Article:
I began this blog in June 2002, so it's been more than eight years (which is a millennium in internet time, I think).  The past two months has been the most protracted dry spell for posting that I've had. 

A few things are going on. 

The biggest happened at the end of August.  But (and I hate it when people do this on the internet, but oh well*), I am not ready to discuss it publicly.  The family members involved have already had their privacy violated about as much as is possible, and they don't need me piling on.  Suffice it to say that the situation involves people I love and the legal system in both its necessity and all its iron cruelty, and that it's more awful than anything I imagined could happen.  Some day I will write about it, but not now.

It's strange how something traumatic changes you.  I couldn't honestly say that (beyond the first few weeks) inordinate amounts of my time have been taken up, but there's been a subtle and very damaging shift in my ability to concentrate.  Moments of solitude hurt, because that's when you think too much (mowing the lawn has tended to be the worst time) and so I've found myself filling those moments with as much buzzing as possible: answering email, flitting from one blog post to another, following comment threads.  This takes up time but does not produce writing, and so when I've been able to concentrate, I've tended to spend that limited focus on my new book (now called Tradition and Influence) which was almost done.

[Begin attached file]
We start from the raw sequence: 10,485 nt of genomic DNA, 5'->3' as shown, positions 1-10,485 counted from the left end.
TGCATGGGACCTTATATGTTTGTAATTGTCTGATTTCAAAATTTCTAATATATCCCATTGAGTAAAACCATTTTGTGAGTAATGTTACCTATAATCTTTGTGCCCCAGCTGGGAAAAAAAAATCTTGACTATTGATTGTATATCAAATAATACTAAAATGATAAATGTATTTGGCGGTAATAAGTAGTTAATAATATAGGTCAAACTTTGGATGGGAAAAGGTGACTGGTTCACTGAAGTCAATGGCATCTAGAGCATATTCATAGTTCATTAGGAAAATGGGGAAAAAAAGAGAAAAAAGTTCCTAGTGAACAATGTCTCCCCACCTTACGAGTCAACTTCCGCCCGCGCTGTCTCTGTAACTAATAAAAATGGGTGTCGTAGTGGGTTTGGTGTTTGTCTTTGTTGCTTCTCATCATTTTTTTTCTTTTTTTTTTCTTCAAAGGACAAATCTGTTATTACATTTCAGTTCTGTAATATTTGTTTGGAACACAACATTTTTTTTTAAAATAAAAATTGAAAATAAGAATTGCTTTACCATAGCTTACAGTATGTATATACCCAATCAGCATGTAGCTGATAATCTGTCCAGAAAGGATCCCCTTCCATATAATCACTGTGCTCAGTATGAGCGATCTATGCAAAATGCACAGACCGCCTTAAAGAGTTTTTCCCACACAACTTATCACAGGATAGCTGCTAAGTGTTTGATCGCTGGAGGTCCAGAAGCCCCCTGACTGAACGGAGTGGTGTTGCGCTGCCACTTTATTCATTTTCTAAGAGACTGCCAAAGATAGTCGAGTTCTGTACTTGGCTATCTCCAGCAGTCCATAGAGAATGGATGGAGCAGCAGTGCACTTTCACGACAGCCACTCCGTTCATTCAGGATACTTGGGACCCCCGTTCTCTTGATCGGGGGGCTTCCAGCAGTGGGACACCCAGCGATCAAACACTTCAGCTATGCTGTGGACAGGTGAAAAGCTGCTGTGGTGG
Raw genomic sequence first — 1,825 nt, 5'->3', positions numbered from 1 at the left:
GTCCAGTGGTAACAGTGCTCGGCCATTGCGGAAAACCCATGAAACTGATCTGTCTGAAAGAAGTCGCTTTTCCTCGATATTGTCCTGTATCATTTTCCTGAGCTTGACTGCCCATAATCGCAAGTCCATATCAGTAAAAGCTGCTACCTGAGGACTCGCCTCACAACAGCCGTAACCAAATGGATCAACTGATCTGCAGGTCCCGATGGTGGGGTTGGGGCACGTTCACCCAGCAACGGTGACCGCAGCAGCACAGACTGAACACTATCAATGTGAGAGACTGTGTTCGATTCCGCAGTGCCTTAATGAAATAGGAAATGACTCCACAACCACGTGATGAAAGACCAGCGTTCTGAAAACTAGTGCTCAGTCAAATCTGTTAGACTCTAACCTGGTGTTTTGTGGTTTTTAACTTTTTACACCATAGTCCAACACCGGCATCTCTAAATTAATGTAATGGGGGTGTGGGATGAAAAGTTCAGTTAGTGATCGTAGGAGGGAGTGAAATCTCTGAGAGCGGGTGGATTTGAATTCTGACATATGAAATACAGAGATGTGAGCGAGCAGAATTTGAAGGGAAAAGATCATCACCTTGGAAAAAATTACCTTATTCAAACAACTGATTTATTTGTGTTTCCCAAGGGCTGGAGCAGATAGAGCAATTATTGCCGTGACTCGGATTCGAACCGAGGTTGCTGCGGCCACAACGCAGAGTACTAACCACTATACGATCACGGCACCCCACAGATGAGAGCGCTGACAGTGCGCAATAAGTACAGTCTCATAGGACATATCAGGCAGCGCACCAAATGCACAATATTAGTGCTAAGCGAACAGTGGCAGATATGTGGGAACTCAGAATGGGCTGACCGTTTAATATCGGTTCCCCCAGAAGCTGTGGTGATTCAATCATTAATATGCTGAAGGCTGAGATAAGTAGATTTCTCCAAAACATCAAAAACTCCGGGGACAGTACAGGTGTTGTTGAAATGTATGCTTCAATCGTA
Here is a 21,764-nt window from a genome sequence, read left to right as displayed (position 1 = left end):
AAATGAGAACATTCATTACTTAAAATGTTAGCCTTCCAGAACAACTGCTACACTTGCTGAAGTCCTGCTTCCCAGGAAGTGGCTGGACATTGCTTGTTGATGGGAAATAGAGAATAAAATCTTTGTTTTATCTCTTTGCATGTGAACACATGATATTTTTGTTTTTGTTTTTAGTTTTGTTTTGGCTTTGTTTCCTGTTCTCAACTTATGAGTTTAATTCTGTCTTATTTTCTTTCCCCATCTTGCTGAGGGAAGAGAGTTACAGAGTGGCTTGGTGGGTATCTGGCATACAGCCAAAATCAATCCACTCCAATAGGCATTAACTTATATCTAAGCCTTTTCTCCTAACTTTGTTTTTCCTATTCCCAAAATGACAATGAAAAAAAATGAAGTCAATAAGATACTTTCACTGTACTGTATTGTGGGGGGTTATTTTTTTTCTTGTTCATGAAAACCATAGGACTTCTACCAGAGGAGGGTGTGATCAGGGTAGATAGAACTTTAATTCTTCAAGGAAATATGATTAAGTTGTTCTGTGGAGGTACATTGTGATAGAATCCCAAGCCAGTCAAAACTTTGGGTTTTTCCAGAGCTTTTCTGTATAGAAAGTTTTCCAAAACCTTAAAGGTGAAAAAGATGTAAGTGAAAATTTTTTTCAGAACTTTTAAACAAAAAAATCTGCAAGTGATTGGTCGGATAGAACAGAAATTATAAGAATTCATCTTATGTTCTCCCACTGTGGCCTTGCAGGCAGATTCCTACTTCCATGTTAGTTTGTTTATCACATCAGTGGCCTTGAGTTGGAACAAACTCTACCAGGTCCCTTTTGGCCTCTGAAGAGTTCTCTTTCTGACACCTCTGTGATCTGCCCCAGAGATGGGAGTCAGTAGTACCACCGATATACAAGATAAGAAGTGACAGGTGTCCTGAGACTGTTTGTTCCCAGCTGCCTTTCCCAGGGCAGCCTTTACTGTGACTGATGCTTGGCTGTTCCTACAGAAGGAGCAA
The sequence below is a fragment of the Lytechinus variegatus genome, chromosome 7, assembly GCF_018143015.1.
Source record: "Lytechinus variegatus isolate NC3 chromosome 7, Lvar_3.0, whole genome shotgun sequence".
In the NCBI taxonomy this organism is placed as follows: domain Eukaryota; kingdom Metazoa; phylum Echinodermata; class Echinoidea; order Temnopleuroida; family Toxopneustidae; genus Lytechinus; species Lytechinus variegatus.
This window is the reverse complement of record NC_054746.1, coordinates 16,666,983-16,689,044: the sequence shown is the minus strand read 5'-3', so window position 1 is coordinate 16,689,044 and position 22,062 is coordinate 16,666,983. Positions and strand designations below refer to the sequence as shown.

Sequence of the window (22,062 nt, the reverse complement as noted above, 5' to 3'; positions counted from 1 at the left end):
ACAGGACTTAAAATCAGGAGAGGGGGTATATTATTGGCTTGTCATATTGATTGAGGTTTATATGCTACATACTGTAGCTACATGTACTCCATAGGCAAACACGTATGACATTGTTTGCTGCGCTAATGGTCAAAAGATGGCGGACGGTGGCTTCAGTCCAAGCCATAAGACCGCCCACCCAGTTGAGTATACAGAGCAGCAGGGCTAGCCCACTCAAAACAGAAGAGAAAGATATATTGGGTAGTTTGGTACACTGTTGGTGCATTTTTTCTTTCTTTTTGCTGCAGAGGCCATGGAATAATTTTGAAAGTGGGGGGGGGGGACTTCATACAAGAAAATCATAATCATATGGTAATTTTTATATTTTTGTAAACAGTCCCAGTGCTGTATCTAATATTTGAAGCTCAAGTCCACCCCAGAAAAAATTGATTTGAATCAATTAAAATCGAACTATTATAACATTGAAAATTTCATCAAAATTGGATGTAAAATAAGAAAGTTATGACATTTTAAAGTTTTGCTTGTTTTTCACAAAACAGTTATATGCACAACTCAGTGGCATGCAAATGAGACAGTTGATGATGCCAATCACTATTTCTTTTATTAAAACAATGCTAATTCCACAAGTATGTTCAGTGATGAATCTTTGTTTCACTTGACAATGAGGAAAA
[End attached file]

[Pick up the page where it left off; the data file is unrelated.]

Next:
Additionally, I am in what I had thought was my final year as department Chair, and there have been a variety of crises in the department.  I never kept this blog a secret from my colleagues, but a few times previously something I had written here was brought up to me or complained about.  I didn't care too much at that particular point, but given the nastiness that has overtaken my department recently, it has seemed like a good idea to self-censor.  One of the things I dislike most about being Chair has been the requirement to think about how what I say or write isn't interpreted as only my personal opinions, but that's the way the world is, and there's not much that can be done about it.